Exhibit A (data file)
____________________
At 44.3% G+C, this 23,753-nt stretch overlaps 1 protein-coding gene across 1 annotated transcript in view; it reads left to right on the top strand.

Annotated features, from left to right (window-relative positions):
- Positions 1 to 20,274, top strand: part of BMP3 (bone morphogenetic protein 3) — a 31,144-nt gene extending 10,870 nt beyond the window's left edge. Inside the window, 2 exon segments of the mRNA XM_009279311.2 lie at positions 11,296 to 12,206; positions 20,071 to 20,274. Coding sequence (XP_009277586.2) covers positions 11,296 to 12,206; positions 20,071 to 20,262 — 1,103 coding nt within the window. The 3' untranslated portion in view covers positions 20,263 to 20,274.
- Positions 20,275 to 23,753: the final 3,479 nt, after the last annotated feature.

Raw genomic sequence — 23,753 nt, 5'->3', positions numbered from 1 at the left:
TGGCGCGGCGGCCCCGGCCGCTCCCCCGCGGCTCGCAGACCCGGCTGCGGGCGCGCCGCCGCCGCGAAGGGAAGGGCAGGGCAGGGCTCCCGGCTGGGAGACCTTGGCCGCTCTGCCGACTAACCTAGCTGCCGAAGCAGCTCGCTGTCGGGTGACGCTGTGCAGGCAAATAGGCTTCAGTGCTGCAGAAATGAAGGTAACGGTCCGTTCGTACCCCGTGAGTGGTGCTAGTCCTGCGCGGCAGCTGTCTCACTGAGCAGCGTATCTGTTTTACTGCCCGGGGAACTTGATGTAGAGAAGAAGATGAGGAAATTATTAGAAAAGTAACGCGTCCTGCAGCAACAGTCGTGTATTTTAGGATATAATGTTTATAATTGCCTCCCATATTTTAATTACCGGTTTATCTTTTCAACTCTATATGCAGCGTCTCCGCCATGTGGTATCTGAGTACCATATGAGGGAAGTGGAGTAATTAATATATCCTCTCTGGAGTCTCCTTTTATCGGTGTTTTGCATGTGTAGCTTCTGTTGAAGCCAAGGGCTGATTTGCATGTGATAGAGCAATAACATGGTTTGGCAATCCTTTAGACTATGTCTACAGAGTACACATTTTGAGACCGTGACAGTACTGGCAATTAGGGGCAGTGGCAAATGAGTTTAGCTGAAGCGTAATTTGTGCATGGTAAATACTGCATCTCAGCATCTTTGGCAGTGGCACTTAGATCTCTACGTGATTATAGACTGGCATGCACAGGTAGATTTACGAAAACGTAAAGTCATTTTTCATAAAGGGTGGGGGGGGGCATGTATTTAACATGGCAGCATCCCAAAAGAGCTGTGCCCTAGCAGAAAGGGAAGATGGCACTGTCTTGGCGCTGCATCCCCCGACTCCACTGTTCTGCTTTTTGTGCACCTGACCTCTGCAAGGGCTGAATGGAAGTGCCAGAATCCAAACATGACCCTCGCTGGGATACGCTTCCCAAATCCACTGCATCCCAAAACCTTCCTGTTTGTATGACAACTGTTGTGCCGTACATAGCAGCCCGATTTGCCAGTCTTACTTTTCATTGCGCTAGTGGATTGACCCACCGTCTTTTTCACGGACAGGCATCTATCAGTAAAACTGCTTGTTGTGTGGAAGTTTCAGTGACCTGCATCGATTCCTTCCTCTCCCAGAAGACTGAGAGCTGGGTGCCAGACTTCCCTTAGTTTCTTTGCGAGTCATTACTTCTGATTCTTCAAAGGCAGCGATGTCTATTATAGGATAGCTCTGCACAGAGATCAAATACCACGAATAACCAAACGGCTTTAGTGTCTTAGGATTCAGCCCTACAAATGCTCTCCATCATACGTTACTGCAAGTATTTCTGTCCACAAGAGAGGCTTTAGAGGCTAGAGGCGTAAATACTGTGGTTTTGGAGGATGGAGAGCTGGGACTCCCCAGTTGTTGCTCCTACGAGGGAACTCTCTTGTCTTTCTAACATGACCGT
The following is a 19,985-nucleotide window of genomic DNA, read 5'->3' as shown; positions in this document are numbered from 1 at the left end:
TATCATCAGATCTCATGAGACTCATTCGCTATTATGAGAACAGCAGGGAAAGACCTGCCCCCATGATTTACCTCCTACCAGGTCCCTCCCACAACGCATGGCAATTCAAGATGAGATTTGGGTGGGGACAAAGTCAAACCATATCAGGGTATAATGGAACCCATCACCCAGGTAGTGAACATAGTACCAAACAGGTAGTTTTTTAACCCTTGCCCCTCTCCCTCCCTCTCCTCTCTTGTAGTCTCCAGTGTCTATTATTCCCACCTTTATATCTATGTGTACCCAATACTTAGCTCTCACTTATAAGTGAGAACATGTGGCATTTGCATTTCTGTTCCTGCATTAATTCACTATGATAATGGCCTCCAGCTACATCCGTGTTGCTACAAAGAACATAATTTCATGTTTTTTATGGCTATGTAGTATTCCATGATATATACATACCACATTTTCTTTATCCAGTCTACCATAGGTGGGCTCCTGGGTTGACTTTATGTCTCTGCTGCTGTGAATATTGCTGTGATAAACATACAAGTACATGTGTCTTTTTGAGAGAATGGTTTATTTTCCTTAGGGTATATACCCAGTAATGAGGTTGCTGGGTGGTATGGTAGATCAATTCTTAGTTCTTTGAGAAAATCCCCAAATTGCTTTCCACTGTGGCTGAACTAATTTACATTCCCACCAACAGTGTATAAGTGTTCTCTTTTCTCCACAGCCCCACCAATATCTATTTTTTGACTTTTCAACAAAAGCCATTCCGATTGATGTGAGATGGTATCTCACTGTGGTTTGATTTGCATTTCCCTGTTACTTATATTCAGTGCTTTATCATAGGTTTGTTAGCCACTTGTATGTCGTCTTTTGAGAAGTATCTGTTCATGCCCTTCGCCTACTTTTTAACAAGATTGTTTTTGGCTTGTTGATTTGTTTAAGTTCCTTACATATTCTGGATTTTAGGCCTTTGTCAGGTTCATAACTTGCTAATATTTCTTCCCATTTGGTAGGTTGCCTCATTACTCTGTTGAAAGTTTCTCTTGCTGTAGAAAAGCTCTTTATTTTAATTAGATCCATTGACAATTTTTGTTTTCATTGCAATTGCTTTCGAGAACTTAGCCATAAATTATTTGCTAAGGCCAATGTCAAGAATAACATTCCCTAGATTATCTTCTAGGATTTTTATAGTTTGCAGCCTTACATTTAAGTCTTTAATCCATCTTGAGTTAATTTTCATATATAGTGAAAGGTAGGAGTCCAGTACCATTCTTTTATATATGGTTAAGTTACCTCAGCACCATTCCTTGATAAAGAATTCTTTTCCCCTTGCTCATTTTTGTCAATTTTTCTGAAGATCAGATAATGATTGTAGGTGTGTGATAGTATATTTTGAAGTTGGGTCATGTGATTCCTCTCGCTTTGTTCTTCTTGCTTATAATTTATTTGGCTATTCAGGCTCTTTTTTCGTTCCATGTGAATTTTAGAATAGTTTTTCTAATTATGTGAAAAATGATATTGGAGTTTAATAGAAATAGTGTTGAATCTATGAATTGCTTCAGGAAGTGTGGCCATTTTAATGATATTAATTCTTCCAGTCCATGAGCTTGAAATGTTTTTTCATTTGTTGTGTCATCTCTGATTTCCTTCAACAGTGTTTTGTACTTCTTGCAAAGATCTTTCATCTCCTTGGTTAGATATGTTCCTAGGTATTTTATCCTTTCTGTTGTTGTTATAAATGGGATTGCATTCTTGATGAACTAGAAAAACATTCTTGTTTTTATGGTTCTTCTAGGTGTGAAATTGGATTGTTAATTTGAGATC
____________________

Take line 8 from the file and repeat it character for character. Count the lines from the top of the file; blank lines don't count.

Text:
TATCATCAGATCTCATGAGACTCATTCGCTATTATGAGAACAGCAGGGAAAGACCTGCCCCCATGATTTACCTCCTACCAGGTCCCTCCCACAACGCATGGCAATTCAAGATGAGATTTGGGTGGGGACAAAGTCAAACCATATCAGGGTATAATGGAACCCATCACCCAGGTAGTGAACATAGTACCAAACAGGTAGTTTTTTAACCCTTGCCCCTCTCCCTCCCTCTCCTCTCTTGTAGTCTCCAGTGTCTATTATTCCCACCTTTATATCTATGTGTACCCAATACTTAGCTCTCACTTATAAGTGAGAACATGTGGCATTTGCATTTCTGTTCCTGCATTAATTCACTATGATAATGGCCTCCAGCTACATCCGTGTTGCTACAAAGAACATAATTTCATGTTTTTTATGGCTATGTAGTATTCCATGATATATACATACCACATTTTCTTTATCCAGTCTACCATAGGTGGGCTCCTGGGTTGACTTTATGTCTCTGCTGCTGTGAATATTGCTGTGATAAACATACAAGTACATGTGTCTTTTTGAGAGAATGGTTTATTTTCCTTAGGGTATATACCCAGTAATGAGGTTGCTGGGTGGTATGGTAGATCAATTCTTAGTTCTTTGAGAAAATCCCCAAATTGCTTTCCACTGTGGCTGAACTAATTTACATTCCCACCAACAGTGTATAAGTGTTCTCTTTTCTCCACAGCCCCACCAATATCTATTTTTTGACTTTTCAACAAAAGCCATTCCGATTGATGTGAGATGGTATCTCACTGTGGTTTGATTTGCATTTCCCTGTTACTTATATTCAGTGCTTTATCATAGGTTTGTTAGCCACTTGTATGTCGTCTTTTGAGAAGTATCTGTTCATGCCCTTCGCCTACTTTTTAACAAGATTGTTTTTGGCTTGTTGATTTGTTTAAGTTCCTTACATATTCTGGATTTTAGGCCTTTGTCAGGTTCATAACTTGCTAATATTTCTTCCCATTTGGTAGGTTGCCTCATTACTCTGTTGAAAGTTTCTCTTGCTGTAGAAAAGCTCTTTATTTTAATTAGATCCATTGACAATTTTTGTTTTCATTGCAATTGCTTTCGAGAACTTAGCCATAAATTATTTGCTAAGGCCAATGTCAAGAATAACATTCCCTAGATTATCTTCTAGGATTTTTATAGTTTGCAGCCTTACATTTAAGTCTTTAATCCATCTTGAGTTAATTTTCATATATAGTGAAAGGTAGGAGTCCAGTACCATTCTTTTATATATGGTTAAGTTACCTCAGCACCATTCCTTGATAAAGAATTCTTTTCCCCTTGCTCATTTTTGTCAATTTTTCTGAAGATCAGATAATGATTGTAGGTGTGTGATAGTATATTTTGAAGTTGGGTCATGTGATTCCTCTCGCTTTGTTCTTCTTGCTTATAATTTATTTGGCTATTCAGGCTCTTTTTTCGTTCCATGTGAATTTTAGAATAGTTTTTCTAATTATGTGAAAAATGATATTGGAGTTTAATAGAAATAGTGTTGAATCTATGAATTGCTTCAGGAAGTGTGGCCATTTTAATGATATTAATTCTTCCAGTCCATGAGCTTGAAATGTTTTTTCATTTGTTGTGTCATCTCTGATTTCCTTCAACAGTGTTTTGTACTTCTTGCAAAGATCTTTCATCTCCTTGGTTAGATATGTTCCTAGGTATTTTATCCTTTCTGTTGTTGTTATAAATGGGATTGCATTCTTGATGAACTAGAAAAACATTCTTGTTTTTATGGTTCTTCTAGGTGTGAAATTGGATTGTTAATTTGAGATC